philosophy

Elena Cornaro Piscopia – About the Difficulties to Receive a PhD in a Male Dominated Academia

Elena Cornaro Piscopia – About the Difficulties to Receive a PhD in a Male Dominated Academia

On June 25, 1678, Venetian philosopher of noble descent Elena Cornaro Piscopia, was the first woman to receive a Doctor of Philosophy degree. An extraordinary Child Elena Cornaro Piscopia was the fifth of seven children of the procurator of San Marco (Sestiere di Venezia), Gianbattista Corner, and his later wife Zanetta Boni. Her intellectual ability was noticed early, wherefore the local priest encouraged her family to enable Piscopia a formal education. She was then…
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Ralph Waldo Emerson and the Transcendentalism Movement

Ralph Waldo Emerson and the Transcendentalism Movement

On May 25, 1803, American essayist, lecturer, and poet Ralph Waldo Emerson was born, who led the Transcendentalist movement of the mid-19th century. He was seen as a champion of individualism and a prescient critic of the countervailing pressures of society. He disseminated his philosophical thoughts through dozens of published essays and more than 1,500 public lectures. “He who is in love is wise and is becoming wiser, sees newly every time…
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Søren Kierkegaard – the first Existentialist Philosopher

Søren Kierkegaard – the first Existentialist Philosopher

On May 5, 1813, Danish philosopher Søren Kierkegaard was born. A theologian, poet, social critic and religious author, Kirkegaard is widely considered to be the first existentialist philosopher. He is regarded as the leading Danish philosopher and also as an important prose stylist. He is one of the most important representatives of Denmark’s Golden Age. “I must find a truth that is true for me.” – The Journals of Soren Kierkegaard (1835)…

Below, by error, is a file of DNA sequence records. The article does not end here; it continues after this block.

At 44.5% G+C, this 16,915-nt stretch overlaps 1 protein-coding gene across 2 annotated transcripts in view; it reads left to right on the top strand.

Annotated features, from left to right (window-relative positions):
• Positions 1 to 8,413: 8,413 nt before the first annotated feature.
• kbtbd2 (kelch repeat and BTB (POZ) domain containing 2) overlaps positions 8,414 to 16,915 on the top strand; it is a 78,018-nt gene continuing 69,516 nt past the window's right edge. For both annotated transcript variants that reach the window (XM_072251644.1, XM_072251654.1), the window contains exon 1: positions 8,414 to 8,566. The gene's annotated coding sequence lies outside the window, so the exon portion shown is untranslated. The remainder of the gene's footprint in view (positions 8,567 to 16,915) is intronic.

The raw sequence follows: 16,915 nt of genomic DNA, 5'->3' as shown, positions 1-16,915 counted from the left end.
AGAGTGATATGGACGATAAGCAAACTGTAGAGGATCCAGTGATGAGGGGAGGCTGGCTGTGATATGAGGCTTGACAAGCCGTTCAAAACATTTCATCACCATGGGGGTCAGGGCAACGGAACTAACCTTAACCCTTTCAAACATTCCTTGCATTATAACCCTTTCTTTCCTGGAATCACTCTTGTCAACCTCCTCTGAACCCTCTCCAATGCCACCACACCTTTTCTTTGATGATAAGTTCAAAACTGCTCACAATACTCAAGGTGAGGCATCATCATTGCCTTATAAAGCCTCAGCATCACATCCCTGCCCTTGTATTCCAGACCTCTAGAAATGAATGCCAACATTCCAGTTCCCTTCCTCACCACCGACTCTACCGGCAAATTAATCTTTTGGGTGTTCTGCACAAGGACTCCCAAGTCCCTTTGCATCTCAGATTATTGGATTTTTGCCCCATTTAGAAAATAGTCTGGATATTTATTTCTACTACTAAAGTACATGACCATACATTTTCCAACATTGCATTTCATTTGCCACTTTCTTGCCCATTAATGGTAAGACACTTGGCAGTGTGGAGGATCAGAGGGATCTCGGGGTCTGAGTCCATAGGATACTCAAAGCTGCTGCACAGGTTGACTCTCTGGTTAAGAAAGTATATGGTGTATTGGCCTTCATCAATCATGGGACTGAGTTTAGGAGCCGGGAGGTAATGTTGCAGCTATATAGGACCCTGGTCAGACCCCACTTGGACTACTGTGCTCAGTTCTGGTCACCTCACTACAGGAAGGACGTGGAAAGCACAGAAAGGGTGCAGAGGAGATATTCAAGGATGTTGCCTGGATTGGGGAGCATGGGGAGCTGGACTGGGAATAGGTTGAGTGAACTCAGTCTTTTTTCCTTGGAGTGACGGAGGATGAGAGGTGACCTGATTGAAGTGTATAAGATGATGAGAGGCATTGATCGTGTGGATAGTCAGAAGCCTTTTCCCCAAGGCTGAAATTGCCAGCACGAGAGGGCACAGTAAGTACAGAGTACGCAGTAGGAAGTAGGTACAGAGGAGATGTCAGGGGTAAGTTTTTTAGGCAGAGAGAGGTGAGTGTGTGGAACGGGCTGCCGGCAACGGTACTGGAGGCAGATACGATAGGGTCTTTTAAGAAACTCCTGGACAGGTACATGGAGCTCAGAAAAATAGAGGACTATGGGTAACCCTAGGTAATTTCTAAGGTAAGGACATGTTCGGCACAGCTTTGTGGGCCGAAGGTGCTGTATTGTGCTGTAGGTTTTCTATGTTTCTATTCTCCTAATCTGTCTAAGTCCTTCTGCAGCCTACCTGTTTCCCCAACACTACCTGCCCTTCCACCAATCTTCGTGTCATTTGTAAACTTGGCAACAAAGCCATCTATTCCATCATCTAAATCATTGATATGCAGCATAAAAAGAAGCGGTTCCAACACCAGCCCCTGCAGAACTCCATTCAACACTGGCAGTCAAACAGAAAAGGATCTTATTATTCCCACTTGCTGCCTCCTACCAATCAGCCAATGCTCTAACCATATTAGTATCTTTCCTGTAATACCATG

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Friedrich Hölderlin and the German Romanticism

Friedrich Hölderlin and the German Romanticism

On March 20, 1770, major German lyric poet of Romanticism, Friedrich Hölderlin was born. Hölderlin was also an important thinker in the development of German Idealism, particularly his early association with and philosophical influence on his seminary roommates Georg Wilhelm Friedrich Hegel [3] and Friedrich Wilhelm Joseph Schelling. The poetry of Hölderlin, widely recognized today as one of the highest points of German literature, was little known or understood during his lifetime and…
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Karl Jaspers and his Philosophy of Existentialism

Karl Jaspers and his Philosophy of Existentialism

On February 23, 1883, German-Swiss psychiatrist and philosopher Karl Jaspers was born. Jaspers had a strong influence on modern theology, psychiatry, and philosophy. He was often viewed as a major exponent of existentialism in Germany. “Man, if he is to remain man, must advance by way of consciousness. There is no road leading backward. … We can no longer veil reality from ourselves by renouncing self-consciousness without simultaneously excluding ourselves from the historical…